You’ve been told that buying a home is an investment, but is it feasible to recoup some of the money you’ve sunk into your mortgage without leaving your home? The answer is absolutely, there are a couple different loan types available, the main two being HELOCs and reverse mortgages. Both are viable options for equity release, and both have their pluses and minuses.
There are a lot of differences between these types of loans. For example, reverse mortgage and HELOC credit score requirements vary quite a bit. We’ll start with how they’re similar, and then go on to explain how each works, to help you understand the differences between the two.
The major similarity between these types of loans is that both are based on your home equity. They allow you access to cash now based on the equity in your home. This means that if you become unable to meet the financial obligations that come with these loans, you risk losing your home.
HELOCs, or home equity line of credit, are loans essentially given with the equity you’ve built in your home used as collateral. It is a line of credit, which means you have access to the funds on an as-needed basis, and the borrower will pay monthly payments first to cover the interest during the period where the equity is accessible and then over a set term to repay the loan, typically within 10-20 years. They provide access to about 80% of the cash value of your home, minus the mortgage still owed. At the end of the loan, assuming all has gone as planned, the home still belongs to the homeowner.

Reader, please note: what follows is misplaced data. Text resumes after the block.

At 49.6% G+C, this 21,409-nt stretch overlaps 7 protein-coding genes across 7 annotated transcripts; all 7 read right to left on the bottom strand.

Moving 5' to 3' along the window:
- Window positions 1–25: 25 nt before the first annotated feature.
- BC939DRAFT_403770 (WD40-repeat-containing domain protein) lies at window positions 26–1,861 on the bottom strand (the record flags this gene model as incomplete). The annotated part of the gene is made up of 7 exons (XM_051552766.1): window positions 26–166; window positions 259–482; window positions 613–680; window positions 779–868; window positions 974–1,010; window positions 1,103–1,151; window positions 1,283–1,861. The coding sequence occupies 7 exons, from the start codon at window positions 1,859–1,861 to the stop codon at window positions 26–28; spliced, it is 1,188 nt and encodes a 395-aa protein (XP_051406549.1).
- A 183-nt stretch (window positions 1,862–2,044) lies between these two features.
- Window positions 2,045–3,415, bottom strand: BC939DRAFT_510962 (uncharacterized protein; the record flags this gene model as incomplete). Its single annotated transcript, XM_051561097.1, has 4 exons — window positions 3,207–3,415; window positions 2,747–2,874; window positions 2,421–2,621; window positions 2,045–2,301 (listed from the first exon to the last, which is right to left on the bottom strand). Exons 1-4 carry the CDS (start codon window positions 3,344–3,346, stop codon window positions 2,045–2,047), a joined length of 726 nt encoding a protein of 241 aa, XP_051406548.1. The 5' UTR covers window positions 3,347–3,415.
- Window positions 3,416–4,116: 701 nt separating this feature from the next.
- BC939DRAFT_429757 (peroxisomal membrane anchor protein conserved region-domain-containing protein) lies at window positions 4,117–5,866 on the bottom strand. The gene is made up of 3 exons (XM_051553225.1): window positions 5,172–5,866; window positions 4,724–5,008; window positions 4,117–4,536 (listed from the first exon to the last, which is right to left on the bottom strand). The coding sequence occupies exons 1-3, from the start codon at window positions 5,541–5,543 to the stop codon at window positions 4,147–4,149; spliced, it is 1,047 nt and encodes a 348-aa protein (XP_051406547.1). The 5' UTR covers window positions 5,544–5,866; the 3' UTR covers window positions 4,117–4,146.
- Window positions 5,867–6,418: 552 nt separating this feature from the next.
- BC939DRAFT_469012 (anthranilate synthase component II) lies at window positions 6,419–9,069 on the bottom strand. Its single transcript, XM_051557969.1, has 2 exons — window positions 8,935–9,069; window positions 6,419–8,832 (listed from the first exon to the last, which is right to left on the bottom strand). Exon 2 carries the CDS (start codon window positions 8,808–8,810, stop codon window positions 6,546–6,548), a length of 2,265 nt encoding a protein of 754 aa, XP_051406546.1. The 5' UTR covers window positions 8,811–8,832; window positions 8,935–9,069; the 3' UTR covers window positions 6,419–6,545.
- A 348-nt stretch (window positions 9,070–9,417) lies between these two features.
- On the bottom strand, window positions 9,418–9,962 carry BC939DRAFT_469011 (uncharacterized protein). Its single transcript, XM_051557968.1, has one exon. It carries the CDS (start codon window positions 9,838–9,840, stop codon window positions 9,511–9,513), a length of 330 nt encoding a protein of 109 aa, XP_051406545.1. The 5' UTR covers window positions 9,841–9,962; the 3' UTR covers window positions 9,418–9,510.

This type of loan is generally recommended as a short-term solution to a cash flow issue.
A rough guideline of the requirements for taking out a HELOC are as follows:
A reverse mortgage, also known as a home equity conversion mortgage (HECM), allows homeowners 62 years old or older to receive a loan in the form of a lump sum, monthly payments, no mortgage payments, or a line of credit. This can continue until the borrower sells the home, is no longer able to continue living in the home for whatever reason, or passes away. At which point, the loan balance must be paid, usually from the sale of the home.
This is more of a long-term solution, since there are limited options for getting out of a reverse mortgage, and unless your financial state has changed drastically somehow, the majority of them include selling your home in one capacity or another.
The requirements for reverse mortgages are as follows:
First, you’ll have to determine if you (and your home) meet the requirements of the reverse mortgages and HELOCs that are explained above. If your credit history is less-than-stellar, you may have a hard time qualifying for those loans, but that doesn’t mean that you don’t have monetary assets in the form of your home equity. If these programs aren’t right for you, check out Sell and Stay, a new residential sale leaseback program that allows you to tap your home equity, without moving or digging deeper into debt.